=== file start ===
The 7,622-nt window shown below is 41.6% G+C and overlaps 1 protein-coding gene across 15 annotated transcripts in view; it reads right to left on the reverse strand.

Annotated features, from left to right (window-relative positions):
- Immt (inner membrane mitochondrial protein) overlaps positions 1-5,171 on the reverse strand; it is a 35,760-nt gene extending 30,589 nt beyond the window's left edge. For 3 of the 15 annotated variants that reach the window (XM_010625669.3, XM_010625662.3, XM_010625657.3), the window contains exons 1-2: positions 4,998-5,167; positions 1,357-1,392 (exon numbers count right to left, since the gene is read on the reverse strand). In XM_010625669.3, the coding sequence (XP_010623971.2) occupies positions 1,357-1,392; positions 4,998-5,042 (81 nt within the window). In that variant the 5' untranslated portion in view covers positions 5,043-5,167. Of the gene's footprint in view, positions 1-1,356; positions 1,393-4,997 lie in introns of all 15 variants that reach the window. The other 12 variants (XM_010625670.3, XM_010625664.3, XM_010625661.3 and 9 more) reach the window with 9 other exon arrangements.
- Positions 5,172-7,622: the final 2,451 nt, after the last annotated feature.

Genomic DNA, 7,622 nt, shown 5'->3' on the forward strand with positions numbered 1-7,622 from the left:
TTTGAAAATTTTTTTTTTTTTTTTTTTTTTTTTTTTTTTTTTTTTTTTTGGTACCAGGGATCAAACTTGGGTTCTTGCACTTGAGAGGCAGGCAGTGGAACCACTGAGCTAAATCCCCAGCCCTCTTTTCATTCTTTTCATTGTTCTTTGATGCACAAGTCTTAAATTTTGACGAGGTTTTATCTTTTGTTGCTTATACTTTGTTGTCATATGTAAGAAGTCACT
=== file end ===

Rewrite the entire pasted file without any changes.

The 7,622-nt window shown below is 41.6% G+C and overlaps 1 protein-coding gene across 15 annotated transcripts in view; it reads right to left on the reverse strand.

Annotated features, from left to right (window-relative positions):
- Immt (inner membrane mitochondrial protein) overlaps positions 1-5,171 on the reverse strand; it is a 35,760-nt gene extending 30,589 nt beyond the window's left edge. For 3 of the 15 annotated variants that reach the window (XM_010625669.3, XM_010625662.3, XM_010625657.3), the window contains exons 1-2: positions 4,998-5,167; positions 1,357-1,392 (exon numbers count right to left, since the gene is read on the reverse strand). In XM_010625669.3, the coding sequence (XP_010623971.2) occupies positions 1,357-1,392; positions 4,998-5,042 (81 nt within the window). In that variant the 5' untranslated portion in view covers positions 5,043-5,167. Of the gene's footprint in view, positions 1-1,356; positions 1,393-4,997 lie in introns of all 15 variants that reach the window. The other 12 variants (XM_010625670.3, XM_010625664.3, XM_010625661.3 and 9 more) reach the window with 9 other exon arrangements.
- Positions 5,172-7,622: the final 2,451 nt, after the last annotated feature.

Genomic DNA, 7,622 nt, shown 5'->3' on the forward strand with positions numbered 1-7,622 from the left:
TTTGAAAATTTTTTTTTTTTTTTTTTTTTTTTTTTTTTTTTTTTTTTTTGGTACCAGGGATCAAACTTGGGTTCTTGCACTTGAGAGGCAGGCAGTGGAACCACTGAGCTAAATCCCCAGCCCTCTTTTCATTCTTTTCATTGTTCTTTGATGCACAAGTCTTAAATTTTGACGAGGTTTTATCTTTTGTTGCTTATACTTTGTTGTCATATGTAAGAAGTCACT